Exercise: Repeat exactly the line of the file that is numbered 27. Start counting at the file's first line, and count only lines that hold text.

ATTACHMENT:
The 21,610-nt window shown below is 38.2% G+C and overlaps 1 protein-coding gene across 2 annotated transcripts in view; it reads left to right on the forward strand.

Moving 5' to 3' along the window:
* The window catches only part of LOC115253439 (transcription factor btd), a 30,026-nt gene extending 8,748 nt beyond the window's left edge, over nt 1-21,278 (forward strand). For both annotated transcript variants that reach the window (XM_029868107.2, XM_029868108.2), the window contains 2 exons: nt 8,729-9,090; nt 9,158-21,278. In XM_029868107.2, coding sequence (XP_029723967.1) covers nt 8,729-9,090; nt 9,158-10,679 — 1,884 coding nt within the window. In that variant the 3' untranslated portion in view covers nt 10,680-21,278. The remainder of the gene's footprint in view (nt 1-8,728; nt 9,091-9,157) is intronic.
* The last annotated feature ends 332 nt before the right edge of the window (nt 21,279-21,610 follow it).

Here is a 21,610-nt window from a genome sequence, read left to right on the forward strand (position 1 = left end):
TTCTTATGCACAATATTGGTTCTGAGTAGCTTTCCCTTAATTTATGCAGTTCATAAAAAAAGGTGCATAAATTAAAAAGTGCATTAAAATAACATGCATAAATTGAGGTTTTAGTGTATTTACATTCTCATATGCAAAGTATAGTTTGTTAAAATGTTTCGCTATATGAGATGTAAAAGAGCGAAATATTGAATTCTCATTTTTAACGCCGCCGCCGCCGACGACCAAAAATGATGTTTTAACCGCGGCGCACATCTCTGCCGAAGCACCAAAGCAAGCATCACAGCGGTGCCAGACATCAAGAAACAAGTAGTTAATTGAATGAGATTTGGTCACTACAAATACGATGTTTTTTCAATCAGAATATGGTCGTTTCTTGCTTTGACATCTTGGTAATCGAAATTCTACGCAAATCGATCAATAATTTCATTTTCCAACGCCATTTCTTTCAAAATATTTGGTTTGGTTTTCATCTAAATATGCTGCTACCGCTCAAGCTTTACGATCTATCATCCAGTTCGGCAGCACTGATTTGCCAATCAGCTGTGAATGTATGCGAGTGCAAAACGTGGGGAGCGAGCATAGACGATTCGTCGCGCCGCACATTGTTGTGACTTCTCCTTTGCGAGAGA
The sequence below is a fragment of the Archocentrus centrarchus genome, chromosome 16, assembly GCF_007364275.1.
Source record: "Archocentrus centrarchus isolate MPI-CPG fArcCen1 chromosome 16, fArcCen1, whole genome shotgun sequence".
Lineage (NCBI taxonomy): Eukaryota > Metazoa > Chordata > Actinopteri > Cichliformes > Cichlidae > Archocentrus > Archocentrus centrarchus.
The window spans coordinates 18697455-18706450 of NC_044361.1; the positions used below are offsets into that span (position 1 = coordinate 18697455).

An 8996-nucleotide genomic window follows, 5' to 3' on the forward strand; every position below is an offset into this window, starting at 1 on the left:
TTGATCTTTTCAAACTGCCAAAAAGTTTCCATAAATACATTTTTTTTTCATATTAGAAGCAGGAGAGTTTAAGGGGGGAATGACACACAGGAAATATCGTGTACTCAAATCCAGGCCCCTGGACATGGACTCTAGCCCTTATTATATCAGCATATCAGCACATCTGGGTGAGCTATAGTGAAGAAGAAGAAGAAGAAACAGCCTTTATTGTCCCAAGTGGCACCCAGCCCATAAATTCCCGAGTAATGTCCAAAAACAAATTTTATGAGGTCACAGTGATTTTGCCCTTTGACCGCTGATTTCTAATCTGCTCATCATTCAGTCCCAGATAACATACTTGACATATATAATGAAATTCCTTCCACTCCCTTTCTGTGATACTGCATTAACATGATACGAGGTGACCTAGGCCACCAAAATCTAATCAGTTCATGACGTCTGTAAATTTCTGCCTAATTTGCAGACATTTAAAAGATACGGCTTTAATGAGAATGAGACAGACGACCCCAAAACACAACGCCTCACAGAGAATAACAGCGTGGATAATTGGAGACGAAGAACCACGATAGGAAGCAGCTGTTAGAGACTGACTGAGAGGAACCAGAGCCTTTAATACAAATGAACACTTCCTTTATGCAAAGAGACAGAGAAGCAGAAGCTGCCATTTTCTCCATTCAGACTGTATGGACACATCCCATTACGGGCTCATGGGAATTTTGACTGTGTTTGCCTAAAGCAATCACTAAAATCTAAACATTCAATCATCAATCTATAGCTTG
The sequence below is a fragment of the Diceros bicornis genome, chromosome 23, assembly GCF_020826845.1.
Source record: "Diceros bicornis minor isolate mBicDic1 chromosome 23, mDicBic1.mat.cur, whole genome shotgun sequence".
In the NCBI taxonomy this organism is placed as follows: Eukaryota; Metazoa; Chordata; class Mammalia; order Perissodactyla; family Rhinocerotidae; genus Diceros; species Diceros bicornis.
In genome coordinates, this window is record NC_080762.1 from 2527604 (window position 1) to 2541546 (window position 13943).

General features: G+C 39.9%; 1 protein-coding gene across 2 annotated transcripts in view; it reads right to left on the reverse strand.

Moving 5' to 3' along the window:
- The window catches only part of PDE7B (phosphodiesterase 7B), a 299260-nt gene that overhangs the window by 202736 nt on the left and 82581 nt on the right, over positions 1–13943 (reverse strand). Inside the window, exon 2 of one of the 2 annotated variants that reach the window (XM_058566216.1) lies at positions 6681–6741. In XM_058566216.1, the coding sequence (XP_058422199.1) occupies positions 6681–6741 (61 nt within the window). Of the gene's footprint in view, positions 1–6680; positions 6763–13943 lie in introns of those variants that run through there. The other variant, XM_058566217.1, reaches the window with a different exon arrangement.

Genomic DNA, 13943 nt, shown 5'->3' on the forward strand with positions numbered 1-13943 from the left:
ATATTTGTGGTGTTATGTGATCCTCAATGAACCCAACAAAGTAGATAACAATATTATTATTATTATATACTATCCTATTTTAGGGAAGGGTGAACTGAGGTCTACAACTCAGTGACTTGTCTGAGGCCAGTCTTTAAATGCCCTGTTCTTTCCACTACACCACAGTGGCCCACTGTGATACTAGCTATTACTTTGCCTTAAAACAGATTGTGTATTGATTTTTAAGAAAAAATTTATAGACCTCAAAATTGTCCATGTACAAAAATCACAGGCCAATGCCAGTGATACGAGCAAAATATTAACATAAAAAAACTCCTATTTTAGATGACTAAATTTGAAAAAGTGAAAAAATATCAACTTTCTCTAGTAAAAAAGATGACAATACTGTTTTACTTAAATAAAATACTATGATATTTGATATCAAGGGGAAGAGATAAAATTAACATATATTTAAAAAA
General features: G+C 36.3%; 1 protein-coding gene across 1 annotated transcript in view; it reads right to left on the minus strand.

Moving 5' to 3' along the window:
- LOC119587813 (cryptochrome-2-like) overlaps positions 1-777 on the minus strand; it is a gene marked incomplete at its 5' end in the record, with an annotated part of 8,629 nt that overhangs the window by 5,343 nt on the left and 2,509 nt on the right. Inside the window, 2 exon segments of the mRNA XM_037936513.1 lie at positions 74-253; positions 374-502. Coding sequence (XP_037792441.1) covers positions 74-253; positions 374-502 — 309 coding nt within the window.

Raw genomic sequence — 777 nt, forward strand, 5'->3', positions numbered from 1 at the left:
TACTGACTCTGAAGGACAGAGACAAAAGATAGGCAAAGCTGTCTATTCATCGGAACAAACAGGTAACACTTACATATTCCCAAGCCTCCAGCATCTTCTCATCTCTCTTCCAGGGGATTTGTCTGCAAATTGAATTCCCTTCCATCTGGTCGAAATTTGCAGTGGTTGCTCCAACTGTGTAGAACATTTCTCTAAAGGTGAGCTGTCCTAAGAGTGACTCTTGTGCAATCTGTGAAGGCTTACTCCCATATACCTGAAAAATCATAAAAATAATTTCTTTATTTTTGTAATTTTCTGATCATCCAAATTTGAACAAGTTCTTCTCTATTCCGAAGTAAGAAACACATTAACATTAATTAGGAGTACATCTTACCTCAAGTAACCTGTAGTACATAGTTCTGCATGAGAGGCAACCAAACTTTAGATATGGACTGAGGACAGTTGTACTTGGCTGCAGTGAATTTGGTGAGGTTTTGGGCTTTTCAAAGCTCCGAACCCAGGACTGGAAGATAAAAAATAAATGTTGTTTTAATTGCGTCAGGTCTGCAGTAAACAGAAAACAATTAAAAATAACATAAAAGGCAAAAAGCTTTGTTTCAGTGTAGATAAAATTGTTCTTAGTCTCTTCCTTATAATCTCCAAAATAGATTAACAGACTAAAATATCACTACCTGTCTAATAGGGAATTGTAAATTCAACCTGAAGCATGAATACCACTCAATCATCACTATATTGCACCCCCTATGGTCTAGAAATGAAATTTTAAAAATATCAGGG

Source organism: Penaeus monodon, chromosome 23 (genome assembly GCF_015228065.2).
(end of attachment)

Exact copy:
Source organism: Penaeus monodon, chromosome 23 (genome assembly GCF_015228065.2).